Escape artists alike: relievers, super heroes


June 22, 1994|By Tom Keegan | Tom Keegan,Sun Staff Writer

If you look long and hard enough, finding a pitcher's opponents batting average with runners on base, two outs, a 1-2 count, jets flying overhead, wind blowing in, and a 1-0 World Cup game nearing its conclusion shouldn't be a problem.

Baseball statisticians, relying on high-tech computers, have charts for just about everything these days.

But the one category that isn't available is the one Orioles left-hander Jim Poole might top the charts in.

That would be IQ. If Poole were found to have baseball's highest intelligence quotient, nobody who knows him would be surprised. At the very least, he would be a candidate for highest IQ for a left-hander.

Poole juggled his baseball career and his studies efficiently enough to earn an electrical engineering degree from Georgia Tech.

The man can think. So, what does he reach for when really in the mood for some provocative reading?

Kierkegaard? Descartes? Machiavelli? Tolstoy? Plato? Eisenberg?

Good guesses, all of them. Wrong, all of them.

He reaches into his vast collection of comic books, sits back and escapes.

Poole has been collecting comic books since he was in the seventh grade. His collection grew as large as roughly 4,000 comic books before he sold off about 1,500 as a means "to reduce inventory in my parents' house."

He has an X-Men poster in the back of his locker.

"When I'm down about the way I'm pitching, which has been often this season, I contemplate, what would Cyclops do in a situation like this? What would Wolverine do?" Poole said.

He is so well-versed in the world of super heroes, he did not have to pause when asked for a scouting report on a few of his fictional heroes:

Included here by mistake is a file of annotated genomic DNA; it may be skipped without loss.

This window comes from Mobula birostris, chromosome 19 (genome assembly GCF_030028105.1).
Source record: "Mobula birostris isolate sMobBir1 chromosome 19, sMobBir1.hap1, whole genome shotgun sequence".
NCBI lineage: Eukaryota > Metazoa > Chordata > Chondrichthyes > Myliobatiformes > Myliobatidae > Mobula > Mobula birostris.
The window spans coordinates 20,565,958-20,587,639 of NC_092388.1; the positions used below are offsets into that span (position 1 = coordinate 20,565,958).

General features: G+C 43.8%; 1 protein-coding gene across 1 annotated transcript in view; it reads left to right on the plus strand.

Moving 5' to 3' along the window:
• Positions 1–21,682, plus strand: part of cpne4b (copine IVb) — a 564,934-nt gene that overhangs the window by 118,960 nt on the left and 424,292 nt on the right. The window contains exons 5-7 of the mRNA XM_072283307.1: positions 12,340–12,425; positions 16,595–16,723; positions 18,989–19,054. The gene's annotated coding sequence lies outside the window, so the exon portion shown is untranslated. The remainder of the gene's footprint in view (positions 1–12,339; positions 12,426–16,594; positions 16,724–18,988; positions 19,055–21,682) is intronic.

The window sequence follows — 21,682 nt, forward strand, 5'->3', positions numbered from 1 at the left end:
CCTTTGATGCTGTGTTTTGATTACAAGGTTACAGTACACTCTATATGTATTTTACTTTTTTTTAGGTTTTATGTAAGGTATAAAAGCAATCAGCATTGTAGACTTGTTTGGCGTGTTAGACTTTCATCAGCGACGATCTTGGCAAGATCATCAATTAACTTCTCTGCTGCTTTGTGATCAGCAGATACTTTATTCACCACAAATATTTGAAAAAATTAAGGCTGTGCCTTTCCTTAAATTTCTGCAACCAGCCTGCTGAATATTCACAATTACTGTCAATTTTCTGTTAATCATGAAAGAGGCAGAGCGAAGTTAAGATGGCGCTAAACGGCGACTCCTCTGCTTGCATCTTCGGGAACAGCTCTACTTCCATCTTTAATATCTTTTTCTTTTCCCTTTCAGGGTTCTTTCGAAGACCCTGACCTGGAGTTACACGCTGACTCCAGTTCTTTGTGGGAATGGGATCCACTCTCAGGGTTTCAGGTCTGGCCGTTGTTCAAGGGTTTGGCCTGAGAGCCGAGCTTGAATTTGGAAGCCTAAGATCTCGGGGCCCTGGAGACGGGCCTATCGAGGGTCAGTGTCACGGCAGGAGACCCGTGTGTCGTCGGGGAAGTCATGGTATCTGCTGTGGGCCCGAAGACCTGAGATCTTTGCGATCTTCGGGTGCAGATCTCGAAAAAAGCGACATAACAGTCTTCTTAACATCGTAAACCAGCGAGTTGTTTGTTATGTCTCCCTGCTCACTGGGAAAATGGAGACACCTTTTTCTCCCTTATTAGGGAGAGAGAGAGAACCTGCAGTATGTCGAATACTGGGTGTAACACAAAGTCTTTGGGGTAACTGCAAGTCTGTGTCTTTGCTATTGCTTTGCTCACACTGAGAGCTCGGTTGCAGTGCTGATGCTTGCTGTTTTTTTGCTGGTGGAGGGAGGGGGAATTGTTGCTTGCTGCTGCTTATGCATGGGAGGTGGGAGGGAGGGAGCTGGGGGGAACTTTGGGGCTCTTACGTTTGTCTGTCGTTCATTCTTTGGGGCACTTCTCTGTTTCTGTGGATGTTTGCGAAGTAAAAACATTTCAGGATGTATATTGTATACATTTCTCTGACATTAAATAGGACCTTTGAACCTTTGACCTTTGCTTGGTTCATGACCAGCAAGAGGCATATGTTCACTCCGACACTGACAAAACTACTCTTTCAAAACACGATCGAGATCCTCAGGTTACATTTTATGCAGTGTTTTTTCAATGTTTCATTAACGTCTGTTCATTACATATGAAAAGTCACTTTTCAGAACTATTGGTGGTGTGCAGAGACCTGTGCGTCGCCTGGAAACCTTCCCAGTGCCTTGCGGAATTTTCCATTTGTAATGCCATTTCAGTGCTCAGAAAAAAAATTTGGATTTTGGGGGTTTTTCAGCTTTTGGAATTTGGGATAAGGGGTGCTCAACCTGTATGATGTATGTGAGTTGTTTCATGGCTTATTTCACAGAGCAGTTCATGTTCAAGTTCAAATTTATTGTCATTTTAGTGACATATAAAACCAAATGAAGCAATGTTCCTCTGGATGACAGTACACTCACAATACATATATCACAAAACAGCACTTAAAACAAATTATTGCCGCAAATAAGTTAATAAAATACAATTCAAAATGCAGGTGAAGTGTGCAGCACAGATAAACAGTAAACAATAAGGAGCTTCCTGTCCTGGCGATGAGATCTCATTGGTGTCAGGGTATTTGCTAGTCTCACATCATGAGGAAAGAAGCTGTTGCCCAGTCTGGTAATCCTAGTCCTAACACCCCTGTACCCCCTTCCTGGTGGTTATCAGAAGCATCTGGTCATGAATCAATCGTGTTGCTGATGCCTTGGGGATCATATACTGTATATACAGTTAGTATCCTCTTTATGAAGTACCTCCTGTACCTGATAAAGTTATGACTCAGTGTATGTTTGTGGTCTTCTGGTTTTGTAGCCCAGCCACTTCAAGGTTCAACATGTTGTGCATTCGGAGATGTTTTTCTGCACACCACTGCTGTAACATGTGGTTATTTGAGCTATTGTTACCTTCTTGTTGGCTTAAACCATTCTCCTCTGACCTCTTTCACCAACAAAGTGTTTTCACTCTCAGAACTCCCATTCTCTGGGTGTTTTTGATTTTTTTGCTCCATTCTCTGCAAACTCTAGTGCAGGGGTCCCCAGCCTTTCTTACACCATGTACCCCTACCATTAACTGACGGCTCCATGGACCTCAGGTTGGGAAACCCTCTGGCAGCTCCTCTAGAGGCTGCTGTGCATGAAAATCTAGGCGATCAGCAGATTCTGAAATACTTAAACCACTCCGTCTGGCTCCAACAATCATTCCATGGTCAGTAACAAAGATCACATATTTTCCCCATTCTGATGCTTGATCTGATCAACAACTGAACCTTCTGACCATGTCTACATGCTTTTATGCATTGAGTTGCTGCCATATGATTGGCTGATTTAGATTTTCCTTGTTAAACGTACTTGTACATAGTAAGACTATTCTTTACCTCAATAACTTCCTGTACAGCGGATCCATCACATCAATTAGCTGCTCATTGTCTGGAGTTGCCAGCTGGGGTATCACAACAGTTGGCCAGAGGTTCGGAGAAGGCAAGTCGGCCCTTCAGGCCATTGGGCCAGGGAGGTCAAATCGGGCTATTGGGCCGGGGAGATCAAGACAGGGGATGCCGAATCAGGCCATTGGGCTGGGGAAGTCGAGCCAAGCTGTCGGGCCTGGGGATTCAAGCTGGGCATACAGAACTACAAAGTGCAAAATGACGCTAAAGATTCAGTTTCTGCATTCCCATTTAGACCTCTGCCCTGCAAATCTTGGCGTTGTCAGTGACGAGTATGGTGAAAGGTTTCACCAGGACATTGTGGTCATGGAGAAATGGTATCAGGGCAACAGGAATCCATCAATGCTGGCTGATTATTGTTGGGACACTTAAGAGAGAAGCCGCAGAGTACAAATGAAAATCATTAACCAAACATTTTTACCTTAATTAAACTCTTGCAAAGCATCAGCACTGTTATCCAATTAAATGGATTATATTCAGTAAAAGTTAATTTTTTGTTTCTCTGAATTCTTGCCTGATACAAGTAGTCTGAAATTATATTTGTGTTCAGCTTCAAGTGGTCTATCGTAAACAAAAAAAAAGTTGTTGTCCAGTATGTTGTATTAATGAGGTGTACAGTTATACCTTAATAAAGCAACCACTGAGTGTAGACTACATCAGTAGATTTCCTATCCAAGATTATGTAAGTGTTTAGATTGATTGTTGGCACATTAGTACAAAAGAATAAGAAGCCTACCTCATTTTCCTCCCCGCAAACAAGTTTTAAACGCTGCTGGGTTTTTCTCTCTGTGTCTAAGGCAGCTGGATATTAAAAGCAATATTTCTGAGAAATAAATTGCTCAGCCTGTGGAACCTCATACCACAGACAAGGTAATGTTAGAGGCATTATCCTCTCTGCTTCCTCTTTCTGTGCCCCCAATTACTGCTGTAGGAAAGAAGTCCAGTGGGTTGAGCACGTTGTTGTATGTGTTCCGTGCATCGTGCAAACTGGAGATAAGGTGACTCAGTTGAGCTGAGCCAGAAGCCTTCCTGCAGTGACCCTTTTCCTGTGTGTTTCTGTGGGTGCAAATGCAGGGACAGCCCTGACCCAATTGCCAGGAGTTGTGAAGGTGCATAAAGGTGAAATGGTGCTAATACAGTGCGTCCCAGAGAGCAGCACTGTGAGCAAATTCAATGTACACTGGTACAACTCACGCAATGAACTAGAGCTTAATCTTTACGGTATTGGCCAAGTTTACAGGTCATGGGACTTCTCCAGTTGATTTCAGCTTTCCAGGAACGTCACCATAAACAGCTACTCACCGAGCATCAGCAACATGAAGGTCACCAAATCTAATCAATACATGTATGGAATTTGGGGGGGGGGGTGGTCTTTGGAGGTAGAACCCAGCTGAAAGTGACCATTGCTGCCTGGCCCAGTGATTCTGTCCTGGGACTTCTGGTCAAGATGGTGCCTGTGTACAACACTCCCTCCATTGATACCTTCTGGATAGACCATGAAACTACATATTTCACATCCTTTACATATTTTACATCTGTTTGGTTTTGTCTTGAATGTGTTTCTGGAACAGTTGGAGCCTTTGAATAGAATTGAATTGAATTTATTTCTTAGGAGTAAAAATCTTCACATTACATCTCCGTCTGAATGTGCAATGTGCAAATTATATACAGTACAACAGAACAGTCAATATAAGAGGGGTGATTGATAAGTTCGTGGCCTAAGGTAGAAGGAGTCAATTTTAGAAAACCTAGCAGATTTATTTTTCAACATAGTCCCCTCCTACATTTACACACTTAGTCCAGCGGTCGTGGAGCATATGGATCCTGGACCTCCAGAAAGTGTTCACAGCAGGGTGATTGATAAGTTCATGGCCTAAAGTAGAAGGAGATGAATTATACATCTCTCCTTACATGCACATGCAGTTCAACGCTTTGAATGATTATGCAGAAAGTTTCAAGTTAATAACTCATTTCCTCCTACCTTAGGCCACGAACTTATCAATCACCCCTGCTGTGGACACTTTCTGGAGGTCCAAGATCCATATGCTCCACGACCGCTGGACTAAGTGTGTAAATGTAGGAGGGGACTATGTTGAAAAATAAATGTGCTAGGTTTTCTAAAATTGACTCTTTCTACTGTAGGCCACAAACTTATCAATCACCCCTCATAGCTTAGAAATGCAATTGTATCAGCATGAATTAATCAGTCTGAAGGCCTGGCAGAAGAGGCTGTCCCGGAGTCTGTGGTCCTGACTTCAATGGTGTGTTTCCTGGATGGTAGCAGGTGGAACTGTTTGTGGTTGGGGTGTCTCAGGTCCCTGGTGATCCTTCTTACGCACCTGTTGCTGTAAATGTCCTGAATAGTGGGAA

* Wolverine: "He is a mutant, and his mutant ability is the ability to heal very fast. Also, in his mystery-shrouded past, his bones were laced with the strongest-known metal alloy in the universe. His bones can't break. When he goes into what is called a berzerker rage, he starts tearing things up."

* Cyclops: "He's a mutant and the leader of the X-Men. When he is solar-charged, his eyes shoot ruby-colored laser beams. He wears a ruby quartz visor to block the beams."

* Beast: "He is a super-strong, super-agile mutant. When he mutated, he grew blue fur. He also is a super-genius. He quotes famous literature when he's beating up the bad guys."

* Legion of Super Heroes: "They are futuristic super heroes. They are all teen-agers. Super Boy is their idol. They all came together as a young group to help the cosmos."


Poole said he hopes his son, Austin Montgomery Poole, 1 1/2 , reads comic books when he learns how to read.

"You would be surprised how good the vocabulary is," he said. "I'll stumble on a word I've never heard of, look it up in the dictionary to make sure there is such a word, and sure enough there is."

The comic books broke the tension for him at Georgia Tech.

"Having them shipped to me in college was a godsend," he said. "It was nice to have a little escape from all the electrical engineering textbooks."

Poole once tried to sell a bundle of comic books to one of the stores owned by Orioles minority owner Stephen Geppi, who made his fortune in the comics industry.

"Small world," Poole said. "A few years later he became one of my bosses."

Poole enjoys reading comic books but will leave the writing to others.

"I don't think I have the creative capabilities to write one," he said. "I have much respect for those who can write them."

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